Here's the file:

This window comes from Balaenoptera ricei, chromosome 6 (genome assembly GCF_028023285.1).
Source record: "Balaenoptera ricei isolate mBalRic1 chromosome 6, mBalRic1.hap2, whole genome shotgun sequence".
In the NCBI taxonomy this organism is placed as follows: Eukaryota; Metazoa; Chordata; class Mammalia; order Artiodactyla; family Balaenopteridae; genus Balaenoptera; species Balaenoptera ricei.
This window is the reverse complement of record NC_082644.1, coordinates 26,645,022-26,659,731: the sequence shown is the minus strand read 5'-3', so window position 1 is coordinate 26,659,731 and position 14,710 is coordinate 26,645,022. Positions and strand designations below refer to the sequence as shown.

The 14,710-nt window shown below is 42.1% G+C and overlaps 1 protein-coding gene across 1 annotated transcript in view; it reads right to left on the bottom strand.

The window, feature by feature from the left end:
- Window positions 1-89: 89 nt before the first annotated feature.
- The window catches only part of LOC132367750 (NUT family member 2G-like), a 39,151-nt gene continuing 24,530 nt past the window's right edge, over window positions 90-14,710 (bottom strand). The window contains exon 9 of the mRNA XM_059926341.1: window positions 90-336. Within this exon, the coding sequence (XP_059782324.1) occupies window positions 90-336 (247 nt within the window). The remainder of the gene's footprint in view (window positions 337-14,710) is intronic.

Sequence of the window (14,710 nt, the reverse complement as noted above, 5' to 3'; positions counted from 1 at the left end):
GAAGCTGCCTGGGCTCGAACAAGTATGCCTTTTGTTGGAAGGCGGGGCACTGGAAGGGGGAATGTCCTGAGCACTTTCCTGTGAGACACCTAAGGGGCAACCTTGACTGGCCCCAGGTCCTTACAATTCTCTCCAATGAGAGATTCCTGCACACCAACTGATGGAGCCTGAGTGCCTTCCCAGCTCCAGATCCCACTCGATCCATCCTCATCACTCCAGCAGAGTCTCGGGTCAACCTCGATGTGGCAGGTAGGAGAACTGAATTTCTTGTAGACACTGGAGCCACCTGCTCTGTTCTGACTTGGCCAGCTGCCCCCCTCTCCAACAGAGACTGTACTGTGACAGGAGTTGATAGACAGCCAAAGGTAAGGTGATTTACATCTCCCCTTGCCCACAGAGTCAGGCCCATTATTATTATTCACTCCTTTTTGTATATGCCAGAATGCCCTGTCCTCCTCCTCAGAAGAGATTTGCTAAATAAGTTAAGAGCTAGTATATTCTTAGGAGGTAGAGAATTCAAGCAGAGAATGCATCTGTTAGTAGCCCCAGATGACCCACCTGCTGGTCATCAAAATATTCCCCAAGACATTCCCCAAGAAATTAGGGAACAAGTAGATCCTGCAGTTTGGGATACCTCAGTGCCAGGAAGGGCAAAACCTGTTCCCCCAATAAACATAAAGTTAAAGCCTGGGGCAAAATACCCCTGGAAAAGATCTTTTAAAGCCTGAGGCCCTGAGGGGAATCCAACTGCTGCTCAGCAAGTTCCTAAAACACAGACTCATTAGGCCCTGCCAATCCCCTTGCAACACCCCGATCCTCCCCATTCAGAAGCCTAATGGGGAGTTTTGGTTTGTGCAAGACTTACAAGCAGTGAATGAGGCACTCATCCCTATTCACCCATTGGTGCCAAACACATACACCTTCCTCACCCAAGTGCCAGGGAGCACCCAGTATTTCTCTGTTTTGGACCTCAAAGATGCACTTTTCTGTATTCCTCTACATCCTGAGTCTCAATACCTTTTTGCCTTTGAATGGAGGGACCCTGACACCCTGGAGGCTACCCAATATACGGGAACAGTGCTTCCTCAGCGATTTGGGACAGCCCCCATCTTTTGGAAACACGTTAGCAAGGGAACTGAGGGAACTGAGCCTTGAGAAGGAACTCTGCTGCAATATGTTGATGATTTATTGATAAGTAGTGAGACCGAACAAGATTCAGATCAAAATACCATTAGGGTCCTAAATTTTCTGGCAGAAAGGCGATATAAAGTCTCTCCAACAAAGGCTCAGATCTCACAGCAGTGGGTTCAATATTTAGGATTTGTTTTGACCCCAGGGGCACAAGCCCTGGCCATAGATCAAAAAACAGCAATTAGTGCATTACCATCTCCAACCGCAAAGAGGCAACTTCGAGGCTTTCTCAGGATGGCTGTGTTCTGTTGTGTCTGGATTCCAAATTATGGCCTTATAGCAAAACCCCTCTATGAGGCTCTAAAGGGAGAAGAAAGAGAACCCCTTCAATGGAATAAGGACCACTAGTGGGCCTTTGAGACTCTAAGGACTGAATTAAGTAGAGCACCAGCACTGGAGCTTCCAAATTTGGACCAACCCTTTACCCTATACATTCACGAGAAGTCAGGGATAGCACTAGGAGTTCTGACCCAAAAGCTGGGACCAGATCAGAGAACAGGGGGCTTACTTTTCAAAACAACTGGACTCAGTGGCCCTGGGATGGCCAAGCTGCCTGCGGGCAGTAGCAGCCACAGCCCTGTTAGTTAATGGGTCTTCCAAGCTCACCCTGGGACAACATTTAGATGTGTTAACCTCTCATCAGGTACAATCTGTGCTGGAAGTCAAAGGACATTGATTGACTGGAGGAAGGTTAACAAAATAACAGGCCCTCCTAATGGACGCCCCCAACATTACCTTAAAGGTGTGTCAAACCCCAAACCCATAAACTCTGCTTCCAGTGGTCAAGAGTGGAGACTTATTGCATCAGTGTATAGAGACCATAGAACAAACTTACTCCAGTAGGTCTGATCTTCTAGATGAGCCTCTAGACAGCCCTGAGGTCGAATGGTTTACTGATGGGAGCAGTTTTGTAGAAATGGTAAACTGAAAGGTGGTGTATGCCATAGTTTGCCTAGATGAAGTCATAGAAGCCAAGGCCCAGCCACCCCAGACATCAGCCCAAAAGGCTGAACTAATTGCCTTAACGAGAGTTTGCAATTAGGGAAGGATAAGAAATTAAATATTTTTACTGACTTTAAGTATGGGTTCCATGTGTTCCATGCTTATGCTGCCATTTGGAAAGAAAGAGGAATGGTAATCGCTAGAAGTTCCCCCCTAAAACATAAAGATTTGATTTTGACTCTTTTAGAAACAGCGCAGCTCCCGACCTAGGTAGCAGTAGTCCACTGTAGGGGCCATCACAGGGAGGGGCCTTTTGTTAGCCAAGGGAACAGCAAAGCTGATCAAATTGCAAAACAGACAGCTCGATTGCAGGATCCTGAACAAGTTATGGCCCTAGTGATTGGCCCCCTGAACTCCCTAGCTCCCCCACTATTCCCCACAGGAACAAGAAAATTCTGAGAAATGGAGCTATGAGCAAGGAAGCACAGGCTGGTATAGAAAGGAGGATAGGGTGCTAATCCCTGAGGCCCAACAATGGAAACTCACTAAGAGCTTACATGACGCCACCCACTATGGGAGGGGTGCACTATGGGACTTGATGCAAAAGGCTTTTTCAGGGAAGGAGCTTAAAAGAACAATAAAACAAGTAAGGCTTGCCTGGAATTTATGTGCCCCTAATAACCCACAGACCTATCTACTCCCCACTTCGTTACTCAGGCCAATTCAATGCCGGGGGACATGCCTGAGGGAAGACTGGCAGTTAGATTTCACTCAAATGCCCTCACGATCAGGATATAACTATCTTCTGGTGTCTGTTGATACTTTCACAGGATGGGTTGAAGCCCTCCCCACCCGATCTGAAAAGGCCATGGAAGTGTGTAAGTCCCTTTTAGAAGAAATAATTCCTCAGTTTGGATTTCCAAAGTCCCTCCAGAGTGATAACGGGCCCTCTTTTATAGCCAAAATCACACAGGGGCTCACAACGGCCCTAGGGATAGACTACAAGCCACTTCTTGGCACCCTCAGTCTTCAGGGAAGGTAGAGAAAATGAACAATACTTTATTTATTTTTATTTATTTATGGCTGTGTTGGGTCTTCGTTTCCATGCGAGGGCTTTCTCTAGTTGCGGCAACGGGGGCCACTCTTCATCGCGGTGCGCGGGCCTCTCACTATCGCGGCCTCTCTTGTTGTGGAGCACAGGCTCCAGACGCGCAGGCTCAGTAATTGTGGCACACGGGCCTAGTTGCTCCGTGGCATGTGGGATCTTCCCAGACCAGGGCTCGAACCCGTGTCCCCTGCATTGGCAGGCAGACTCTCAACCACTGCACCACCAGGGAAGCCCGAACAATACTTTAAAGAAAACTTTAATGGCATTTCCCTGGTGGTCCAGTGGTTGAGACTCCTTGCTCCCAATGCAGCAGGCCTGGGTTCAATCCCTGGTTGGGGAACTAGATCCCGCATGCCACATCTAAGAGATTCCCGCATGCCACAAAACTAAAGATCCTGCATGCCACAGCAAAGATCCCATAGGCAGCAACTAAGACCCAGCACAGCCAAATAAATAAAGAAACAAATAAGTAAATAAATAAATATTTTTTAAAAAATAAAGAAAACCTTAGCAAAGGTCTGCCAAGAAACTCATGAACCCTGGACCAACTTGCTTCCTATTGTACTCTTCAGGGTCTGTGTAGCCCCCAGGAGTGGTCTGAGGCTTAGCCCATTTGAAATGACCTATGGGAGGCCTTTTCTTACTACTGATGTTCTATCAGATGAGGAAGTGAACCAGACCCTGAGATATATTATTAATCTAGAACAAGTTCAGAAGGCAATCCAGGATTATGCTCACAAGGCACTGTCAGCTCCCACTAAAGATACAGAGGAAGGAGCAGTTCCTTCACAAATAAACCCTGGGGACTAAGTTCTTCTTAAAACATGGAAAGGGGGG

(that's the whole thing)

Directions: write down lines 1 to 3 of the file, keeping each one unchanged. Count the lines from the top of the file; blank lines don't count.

This window comes from Balaenoptera ricei, chromosome 6 (genome assembly GCF_028023285.1).
Source record: "Balaenoptera ricei isolate mBalRic1 chromosome 6, mBalRic1.hap2, whole genome shotgun sequence".
In the NCBI taxonomy this organism is placed as follows: Eukaryota; Metazoa; Chordata; class Mammalia; order Artiodactyla; family Balaenopteridae; genus Balaenoptera; species Balaenoptera ricei.